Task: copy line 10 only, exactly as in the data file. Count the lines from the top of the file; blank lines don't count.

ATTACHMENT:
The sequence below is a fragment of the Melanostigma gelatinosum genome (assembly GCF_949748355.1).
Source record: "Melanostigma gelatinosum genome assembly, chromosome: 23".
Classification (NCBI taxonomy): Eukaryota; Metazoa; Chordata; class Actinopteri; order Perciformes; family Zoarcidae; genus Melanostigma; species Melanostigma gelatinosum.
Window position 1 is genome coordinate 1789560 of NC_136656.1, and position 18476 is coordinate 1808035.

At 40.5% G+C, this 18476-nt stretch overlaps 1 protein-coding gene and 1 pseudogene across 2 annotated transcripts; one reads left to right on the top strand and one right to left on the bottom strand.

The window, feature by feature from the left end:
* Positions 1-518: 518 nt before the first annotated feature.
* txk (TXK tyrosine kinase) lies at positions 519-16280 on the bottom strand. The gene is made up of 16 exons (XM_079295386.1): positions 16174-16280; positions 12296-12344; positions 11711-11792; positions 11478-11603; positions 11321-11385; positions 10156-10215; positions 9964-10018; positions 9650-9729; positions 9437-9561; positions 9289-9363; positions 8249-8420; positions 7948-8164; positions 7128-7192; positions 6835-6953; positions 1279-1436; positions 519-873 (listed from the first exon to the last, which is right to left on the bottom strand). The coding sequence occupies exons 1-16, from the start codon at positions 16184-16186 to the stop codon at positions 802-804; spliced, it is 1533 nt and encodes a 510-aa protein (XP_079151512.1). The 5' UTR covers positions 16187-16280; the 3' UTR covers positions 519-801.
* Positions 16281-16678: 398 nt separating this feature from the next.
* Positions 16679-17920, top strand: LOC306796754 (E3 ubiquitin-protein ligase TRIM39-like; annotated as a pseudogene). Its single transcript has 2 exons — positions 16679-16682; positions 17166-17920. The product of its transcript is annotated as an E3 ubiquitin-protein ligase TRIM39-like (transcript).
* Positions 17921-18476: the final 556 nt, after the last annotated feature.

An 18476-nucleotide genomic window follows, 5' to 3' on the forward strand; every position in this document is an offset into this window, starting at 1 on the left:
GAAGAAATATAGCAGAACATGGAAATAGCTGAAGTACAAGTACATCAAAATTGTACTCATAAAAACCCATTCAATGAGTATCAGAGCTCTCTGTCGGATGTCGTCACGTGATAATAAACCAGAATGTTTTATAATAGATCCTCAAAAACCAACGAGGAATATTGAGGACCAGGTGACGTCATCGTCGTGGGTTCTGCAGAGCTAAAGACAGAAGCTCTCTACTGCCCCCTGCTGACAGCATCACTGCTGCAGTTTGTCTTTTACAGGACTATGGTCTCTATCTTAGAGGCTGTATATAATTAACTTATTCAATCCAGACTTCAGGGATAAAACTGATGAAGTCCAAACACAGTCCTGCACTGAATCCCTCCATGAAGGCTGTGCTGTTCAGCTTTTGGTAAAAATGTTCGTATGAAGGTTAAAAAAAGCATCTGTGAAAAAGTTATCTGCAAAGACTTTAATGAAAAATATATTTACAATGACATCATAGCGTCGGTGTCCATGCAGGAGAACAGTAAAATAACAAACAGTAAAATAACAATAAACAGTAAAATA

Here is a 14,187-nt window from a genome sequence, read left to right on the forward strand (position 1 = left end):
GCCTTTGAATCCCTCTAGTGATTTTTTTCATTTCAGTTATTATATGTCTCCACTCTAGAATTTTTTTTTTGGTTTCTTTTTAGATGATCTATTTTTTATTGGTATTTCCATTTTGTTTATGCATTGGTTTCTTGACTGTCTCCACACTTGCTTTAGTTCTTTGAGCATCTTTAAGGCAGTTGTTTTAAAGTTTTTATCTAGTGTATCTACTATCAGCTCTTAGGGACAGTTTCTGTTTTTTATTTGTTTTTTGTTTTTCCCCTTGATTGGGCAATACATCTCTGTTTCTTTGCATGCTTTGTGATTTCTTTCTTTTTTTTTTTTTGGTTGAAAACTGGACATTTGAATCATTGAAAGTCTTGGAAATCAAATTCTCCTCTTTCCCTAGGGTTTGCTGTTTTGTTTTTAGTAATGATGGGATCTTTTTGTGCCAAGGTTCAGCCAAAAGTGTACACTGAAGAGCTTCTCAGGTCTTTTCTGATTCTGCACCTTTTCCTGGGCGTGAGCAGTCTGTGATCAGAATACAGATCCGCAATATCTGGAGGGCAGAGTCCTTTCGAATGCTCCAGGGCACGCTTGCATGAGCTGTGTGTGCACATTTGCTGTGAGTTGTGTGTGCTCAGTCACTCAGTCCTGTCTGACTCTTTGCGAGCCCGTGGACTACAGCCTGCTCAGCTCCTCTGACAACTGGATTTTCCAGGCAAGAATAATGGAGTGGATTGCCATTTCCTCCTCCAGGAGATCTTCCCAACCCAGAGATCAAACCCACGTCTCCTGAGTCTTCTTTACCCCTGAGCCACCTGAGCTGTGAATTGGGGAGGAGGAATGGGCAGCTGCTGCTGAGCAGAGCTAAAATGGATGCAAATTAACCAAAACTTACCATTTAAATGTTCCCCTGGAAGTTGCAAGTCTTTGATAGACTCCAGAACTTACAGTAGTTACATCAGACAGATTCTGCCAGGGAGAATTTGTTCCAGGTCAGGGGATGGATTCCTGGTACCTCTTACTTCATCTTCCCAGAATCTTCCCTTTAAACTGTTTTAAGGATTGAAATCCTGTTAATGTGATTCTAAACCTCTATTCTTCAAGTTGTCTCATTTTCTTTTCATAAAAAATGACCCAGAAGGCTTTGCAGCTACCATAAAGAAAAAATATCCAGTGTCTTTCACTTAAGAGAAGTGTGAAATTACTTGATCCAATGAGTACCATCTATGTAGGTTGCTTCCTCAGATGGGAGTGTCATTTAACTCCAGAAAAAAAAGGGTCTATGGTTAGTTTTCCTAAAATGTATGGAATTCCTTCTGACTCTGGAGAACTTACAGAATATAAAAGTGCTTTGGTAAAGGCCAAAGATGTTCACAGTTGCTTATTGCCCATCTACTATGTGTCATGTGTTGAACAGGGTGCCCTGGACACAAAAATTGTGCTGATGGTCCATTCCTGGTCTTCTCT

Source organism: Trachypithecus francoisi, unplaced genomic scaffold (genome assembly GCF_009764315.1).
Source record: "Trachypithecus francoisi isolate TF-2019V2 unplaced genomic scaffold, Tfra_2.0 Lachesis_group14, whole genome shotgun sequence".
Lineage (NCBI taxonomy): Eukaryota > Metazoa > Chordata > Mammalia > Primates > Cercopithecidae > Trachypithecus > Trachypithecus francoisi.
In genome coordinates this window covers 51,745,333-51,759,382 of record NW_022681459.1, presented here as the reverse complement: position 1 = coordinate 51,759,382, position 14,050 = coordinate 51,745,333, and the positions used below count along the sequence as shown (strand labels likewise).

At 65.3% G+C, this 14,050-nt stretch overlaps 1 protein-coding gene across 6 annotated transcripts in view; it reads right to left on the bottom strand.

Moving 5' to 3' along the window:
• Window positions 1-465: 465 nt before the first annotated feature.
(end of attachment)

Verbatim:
* Positions 16679-17920, top strand: LOC306796754 (E3 ubiquitin-protein ligase TRIM39-like; annotated as a pseudogene). Its single transcript has 2 exons — positions 16679-16682; positions 17166-17920. The product of its transcript is annotated as an E3 ubiquitin-protein ligase TRIM39-like (transcript).